by Dave Pratt via Ranching for Profit
Baseball’s spring training is here. As the players review the fundamentals and sharpen their skills, let’s do a little spring training of our own.
RBI’s, home runs, slugging percentage, batting average with runners in scoring position and 2 outs’they record a lot of statistics in baseball. Even more, the statistics they keep are available for everyone to see. When a pitcher gives up a home run he can’t cover it up. Whether a batter gets a hit or strikes out, it shows up in the box score printed in the morning paper, on sports center at night and is replayed from 3 angles and in slow motion on TV for everyone to see. In baseball everyone sees exactly how everyone else is doing. The transparency of performance is complete. Managers and coaches use the records to determine pitching match ups, to position the outfielders and decide how to pitch to each batter.
In ranching there is no transparency and most of the records we keep are a waste of time. Records are a waste of time for two reasons. First we measure the wrong thing (productivity not profitability). Many of us know our average weaning weights and conception rates but few of us know our gross margin per unit. Some of us would be more profitable if we were less productive! It’s as though we cared more about our batting average than our winning percentage.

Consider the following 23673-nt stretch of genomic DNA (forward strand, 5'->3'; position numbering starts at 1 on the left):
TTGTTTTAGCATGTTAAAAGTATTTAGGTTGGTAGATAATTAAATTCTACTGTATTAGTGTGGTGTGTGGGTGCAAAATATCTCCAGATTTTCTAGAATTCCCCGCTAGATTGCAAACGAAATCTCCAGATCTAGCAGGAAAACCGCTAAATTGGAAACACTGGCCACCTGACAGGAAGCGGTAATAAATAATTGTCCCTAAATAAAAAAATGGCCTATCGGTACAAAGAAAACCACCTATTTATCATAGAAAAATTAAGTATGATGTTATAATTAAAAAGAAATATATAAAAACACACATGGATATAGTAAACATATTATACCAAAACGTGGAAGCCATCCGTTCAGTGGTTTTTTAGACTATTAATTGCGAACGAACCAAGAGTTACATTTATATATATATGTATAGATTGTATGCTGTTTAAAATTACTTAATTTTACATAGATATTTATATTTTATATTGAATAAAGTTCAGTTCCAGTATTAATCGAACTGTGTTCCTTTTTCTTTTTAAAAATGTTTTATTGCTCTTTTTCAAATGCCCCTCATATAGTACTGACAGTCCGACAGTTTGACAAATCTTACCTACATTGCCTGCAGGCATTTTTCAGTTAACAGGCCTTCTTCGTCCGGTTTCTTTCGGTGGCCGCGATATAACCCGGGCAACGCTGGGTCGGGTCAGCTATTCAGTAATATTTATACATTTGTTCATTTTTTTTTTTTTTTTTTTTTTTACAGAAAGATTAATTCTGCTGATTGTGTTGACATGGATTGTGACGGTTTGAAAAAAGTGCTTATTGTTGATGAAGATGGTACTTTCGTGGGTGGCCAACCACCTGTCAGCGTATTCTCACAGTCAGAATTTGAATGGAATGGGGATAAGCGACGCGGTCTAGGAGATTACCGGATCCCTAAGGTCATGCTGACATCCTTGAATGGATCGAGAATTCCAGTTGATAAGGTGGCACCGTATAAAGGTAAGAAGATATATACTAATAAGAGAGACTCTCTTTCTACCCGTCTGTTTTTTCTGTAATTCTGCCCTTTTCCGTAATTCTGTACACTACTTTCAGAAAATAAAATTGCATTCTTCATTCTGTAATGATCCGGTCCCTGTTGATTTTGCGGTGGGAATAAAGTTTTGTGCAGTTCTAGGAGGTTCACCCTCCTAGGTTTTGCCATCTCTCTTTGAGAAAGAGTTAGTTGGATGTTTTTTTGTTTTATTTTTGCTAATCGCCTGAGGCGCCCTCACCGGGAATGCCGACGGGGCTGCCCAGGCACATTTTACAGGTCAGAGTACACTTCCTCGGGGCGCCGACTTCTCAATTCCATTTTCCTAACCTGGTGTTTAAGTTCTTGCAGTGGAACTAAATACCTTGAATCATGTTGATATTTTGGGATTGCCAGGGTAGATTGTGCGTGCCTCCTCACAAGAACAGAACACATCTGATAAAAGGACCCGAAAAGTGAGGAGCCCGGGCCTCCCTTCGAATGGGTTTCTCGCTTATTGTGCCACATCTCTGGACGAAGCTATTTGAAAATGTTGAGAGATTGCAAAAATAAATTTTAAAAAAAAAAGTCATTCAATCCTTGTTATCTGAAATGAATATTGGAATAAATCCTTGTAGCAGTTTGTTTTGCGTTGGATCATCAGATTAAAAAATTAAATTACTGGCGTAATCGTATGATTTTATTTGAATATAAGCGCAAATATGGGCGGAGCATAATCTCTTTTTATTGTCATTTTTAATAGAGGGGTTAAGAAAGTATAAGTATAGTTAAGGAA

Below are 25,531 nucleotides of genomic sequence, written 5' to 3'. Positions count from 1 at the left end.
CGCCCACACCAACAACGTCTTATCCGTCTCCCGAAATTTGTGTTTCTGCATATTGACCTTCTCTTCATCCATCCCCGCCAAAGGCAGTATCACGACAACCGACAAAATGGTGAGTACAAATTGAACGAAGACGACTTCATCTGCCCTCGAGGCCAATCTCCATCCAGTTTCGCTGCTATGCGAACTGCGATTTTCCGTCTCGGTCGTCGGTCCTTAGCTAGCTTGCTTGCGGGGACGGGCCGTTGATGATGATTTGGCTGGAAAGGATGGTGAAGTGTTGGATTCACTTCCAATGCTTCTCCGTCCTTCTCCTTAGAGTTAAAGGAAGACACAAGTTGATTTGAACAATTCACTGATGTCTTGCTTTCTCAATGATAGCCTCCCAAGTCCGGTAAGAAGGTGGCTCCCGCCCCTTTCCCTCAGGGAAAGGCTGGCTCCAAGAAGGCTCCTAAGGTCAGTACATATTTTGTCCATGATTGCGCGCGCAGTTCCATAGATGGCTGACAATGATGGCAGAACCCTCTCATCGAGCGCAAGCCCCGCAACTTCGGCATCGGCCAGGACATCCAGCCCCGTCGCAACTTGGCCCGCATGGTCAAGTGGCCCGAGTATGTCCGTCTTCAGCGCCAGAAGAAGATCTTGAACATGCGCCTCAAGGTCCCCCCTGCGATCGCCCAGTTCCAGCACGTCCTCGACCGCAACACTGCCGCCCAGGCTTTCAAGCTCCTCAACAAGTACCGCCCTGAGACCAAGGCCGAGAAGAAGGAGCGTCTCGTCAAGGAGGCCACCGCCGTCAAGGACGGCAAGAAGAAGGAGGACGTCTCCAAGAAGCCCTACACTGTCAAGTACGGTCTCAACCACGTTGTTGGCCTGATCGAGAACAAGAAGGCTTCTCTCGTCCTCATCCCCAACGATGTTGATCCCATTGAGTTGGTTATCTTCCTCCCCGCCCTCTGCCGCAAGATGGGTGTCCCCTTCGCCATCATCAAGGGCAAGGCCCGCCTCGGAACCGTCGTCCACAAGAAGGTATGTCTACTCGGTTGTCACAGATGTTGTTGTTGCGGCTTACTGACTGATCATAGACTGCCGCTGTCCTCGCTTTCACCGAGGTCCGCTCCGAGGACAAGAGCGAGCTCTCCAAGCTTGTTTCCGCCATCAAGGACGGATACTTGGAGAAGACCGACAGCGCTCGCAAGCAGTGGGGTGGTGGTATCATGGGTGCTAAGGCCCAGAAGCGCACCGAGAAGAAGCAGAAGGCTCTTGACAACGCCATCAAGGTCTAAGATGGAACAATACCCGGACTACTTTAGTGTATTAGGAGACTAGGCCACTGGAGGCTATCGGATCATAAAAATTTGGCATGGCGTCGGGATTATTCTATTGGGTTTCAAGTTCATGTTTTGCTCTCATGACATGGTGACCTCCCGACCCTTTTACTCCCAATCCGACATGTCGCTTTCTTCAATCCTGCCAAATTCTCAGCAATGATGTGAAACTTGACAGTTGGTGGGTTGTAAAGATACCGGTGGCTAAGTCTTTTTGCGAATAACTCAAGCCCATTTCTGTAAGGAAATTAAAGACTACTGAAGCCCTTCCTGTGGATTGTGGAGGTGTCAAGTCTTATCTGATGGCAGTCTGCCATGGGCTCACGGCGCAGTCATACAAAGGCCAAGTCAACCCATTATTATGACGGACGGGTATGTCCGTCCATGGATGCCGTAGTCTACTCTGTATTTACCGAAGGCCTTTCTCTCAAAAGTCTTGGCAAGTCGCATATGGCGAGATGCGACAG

Our records are also a waste of time because we spend 90% or more of our time collecting the data, and 10% or less using it. Even if we were recording the right things, what good is the data if we don’t use it? Shouldn’t the proportions be reversed: 10% recording, 90% interpreting?
Several years ago I held a workshop for loan officers with the Royal Bank of Canada in which I introduced the participants to the Ranching For Profit profitability benchmarks. In a discussion after the meeting with some of the loan officers, one told me that he had to tell 9 out of 10 of his clients whether or not they made a profit. Another commented, “It’s like they are playing a game but no one is keeping score.”
The lack of transparency is just as big of an issue. When someone appears profitable we don’t know if it’s because they run an efficient business, inherited some money, went further into debt or sold some assets. Even if we keep score and track the important statistics (e.g. Asset:Turnover Ratio, Gross Margin/Unit, Gross Product/FTE), they have limited value if we can’t see how we compare to other successful businesses.
At Ranch Management Consultants we’ve collected key performance indicators from highly profitable ranches and used this data to calculate profitability benchmarks. Executive Link members compare their key performance indicators to these benchmarks to pinpoint their profit drivers and their weaknesses.
It is always easier to see the solution to someone else’s problem than it is our own. Transparency of performance is the standard in baseball but rare in ranching. Teams use it to scout their opponent, objectively evaluate their performance and create a winning strategy. We use it in Executive Link too. Within a board the numbers are on the table for all board members to review. Outside of the EL, the names are removed and the numbers are pooled and sorted to create profitability benchmarks. EL boards compare the performance of each board member’s business to those benchmarks to create a winning strategy for each member’s ranch.
- 3 Tips on setting up Key Performance Indicators for your Business (KPIs’) (akcablog.wordpress.com)
- Trend-spotting: Don’t count out all the spring stats (mlb.mlb.com)